Alice enjoyed spending time with family and friends. She especially liked being with her children and grandchildren as they grew up. She provided good fun and good food at gatherings on the farm. During retirement she and Charles traveled extensively in a series of different camping vehicles and on cruises. They traveled to Alaska, Mexico, California, Arizona, and throughout Oregon. They often visited friends and relatives on their trips.

A memorial service will be held Saturday, February 16, at 2 p.m. at Jackson House, 300 Suncrest Road, Talent, Ore. Remembrances may be left at

Comments from the Mail Tribune online obituary

Bob Maddox
My sister Becky who is now 56 had Mrs Swingle in first grade at Phoenix, she liked her 
very much, she recalled singing "I'm a little tea pot short and stout........"in class alot, 
you always remember your first teacher.

Patrick Hensler
Aunt Alice will be missed. She always welcomed us lovingly when we would visit the 
farm from Coos Bay. Those visits are prized memories as there was no place more full 
of discoveries: animals, orchard, equipment, barn, and, of course, the pool. 

I love you Aunt Alice.

Iris Stewart
I greatly respected and enjoyed knowing Alice. My love and prayers to her whole family.

Check the obituary to see if more have posted.

Tuesday, February 12, 2013


I am so sorry to hear about your Grandmother's passing, and yet I envy her in a good way. In fact, I hear the word "delight". It reminds me of a Bible verse: "In you is all my delight".

May the God of all comfort, comfort Joyce, your family and you, until you all meet again.
Linda Warren
Associate Pastor
Westchester Chapel Church of the Nazarene

Toasting with Grandma

Grandma and I celebrated Cinco de Mayo with virgin Margaritas one year. 

When we were kids we'd get off the bus at their house, so we spent a lot of time with them as kids. 

When Grandpa Swingle was 90 we called to make sure they were trusting in what Christ did for us on the cross. I told them I'd always looked up to them, but I couldn't recall hearing them talk about a relationship with the Lord. Grandma said, "Oh, yes! I have one!" I wasn't a bit surprised. Whenever she wasn't talking to someone she was singing or humming songs, many of which were hymns.

Grandpa's response to my questions was, "I guess I do." I asked him if he were to die if he thought he'd go to heaven. He said, "I sure hope so." I asked him if the Lord asked him why He should let him into Heaven what he would say. Grandpa said, "I don't know. What would I say?" I shared Romans 10:9 with him: "If you declare with your mouth, "Jesus is Lord," and believe in your heart that God raised him from the dead, you will be saved. " We led him in a prayer to accept what Christ did on the cross so that he could have assurance of living with Him forever.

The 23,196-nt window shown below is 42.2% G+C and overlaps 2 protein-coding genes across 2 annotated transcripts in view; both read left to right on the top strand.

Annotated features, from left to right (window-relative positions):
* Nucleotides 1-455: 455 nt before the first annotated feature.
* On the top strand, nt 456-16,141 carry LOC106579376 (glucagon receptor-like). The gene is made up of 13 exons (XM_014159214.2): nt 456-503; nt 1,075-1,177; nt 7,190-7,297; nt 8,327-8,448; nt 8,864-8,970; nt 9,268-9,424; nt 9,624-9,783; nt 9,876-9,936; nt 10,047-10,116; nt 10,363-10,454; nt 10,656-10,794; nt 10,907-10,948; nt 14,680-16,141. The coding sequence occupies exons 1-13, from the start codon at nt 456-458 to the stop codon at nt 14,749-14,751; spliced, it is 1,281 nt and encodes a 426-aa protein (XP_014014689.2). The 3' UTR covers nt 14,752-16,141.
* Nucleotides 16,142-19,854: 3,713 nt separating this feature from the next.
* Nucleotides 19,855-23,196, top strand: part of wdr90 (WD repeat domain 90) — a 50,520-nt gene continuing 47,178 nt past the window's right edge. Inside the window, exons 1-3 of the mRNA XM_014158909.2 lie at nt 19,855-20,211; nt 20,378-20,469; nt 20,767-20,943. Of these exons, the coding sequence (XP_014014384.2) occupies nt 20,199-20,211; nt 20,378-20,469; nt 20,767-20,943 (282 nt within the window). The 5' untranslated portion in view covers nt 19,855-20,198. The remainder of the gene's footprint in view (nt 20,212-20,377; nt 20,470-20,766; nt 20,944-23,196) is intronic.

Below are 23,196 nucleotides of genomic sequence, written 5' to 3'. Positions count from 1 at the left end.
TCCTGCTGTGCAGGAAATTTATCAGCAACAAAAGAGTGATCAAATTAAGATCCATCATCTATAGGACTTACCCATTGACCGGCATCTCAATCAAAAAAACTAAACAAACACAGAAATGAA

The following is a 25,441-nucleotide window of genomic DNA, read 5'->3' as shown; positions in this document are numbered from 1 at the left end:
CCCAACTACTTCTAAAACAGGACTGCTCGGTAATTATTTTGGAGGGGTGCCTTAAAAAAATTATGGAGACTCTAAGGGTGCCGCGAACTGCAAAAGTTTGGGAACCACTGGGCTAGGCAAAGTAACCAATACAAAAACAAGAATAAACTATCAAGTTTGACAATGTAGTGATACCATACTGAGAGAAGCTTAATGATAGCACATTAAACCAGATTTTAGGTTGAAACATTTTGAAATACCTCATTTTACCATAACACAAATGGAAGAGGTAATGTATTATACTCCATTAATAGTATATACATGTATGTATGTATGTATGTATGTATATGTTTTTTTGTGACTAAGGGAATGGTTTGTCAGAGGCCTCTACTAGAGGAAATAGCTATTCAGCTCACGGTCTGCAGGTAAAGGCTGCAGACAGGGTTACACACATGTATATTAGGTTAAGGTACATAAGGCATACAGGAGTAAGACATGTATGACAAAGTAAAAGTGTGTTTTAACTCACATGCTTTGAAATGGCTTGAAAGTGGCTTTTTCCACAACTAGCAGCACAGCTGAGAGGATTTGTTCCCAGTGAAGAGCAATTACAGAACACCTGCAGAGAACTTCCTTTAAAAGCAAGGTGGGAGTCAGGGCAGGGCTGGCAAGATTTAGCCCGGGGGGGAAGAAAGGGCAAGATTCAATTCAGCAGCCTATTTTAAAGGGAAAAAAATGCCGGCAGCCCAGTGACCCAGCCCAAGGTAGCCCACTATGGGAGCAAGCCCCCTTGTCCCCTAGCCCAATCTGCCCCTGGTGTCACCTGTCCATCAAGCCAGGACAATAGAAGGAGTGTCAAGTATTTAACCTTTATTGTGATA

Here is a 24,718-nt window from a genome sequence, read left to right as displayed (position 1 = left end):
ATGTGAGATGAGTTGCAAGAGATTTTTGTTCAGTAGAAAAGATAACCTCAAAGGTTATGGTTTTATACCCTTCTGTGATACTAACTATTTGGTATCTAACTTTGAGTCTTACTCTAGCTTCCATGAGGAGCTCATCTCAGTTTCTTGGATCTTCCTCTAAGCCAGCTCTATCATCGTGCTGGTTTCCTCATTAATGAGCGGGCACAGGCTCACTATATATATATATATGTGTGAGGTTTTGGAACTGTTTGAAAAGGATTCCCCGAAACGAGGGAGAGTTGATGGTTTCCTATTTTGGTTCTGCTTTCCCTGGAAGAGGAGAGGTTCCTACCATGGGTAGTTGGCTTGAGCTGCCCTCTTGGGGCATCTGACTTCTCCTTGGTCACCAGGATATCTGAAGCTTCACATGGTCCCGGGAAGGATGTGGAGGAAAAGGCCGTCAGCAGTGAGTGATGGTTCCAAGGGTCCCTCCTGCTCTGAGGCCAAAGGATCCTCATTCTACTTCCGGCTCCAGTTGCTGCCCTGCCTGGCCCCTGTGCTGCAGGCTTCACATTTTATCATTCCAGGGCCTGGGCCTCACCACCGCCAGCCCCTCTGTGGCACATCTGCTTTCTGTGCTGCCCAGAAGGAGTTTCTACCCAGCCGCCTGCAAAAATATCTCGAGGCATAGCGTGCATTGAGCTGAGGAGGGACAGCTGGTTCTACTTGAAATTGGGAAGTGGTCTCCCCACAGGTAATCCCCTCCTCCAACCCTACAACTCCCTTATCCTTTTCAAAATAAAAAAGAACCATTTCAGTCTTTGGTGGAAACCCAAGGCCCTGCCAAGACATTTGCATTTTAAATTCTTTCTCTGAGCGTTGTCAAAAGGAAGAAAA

Just shy of his 96th birthday I had a booking that had been arranged a year before that put me in Oregon the week that he died. Joyce and I were able to pray with him, read scripture and sing hymns that celebrated the decision he'd made to make Jesus Christ his Lord and Savior. There was a moment when several were in the room chatting. I looked over at Grandpa and he was looking at me with a big grin. I knew he was thanking me for giving him assurance of where he'd spend eternity.

Over the last few years I've done my best to call Grandma every week. On our last call she was in particularly good spirits. When I prayed with her, as I always did, I prayed that she'd share the Love of the Lord with those around her, and she said a hearty, "Amen!" If you feel loved by God right now, then that prayer was answered!

Our last visit with Grandma in January

We are very grateful that we were able to visit with Grandma just a few
weeks ago, when she was bright-eyed and still full of life. Our family
took turns with a bad cold over the Holidays, so January was the earliest
we were able to make it down. We knew that it was important to visit her,
but little did we know it would be the last.
--Bob Swingle

Monday, February 11, 2013

Her Last Pumpkin Days

Alice was so excited to attend Pumpkin Days last October. We're planning to have a memorial moment at next year's gathering of family and friends.

Singing with the Angels

Just a few months before her 98th birthday, Alice Swingle had a heart attack on February 9. Though she rallied and things looked good later that day, she eventually slipped into a coma, and on February 11 she died peacefully at about 10am.

Post to this Site

We hope you'll contribute to this site by posting greetings and prayers for the family as well as stories and pictures.

 To post stories, greetings and prayers send an email to Attach photos to the emails and they'll be posted as well. You can make the subject whatever you want it to be. It will be the subject of the posting. The body of the text will be your story. Let us know as many details as you can about who is in the photo with Alice. Also, please put your name at the bottom of the post so we know who made the contribution.

Be patient. It may take some time for it to appear.

Thank you so much for sharing!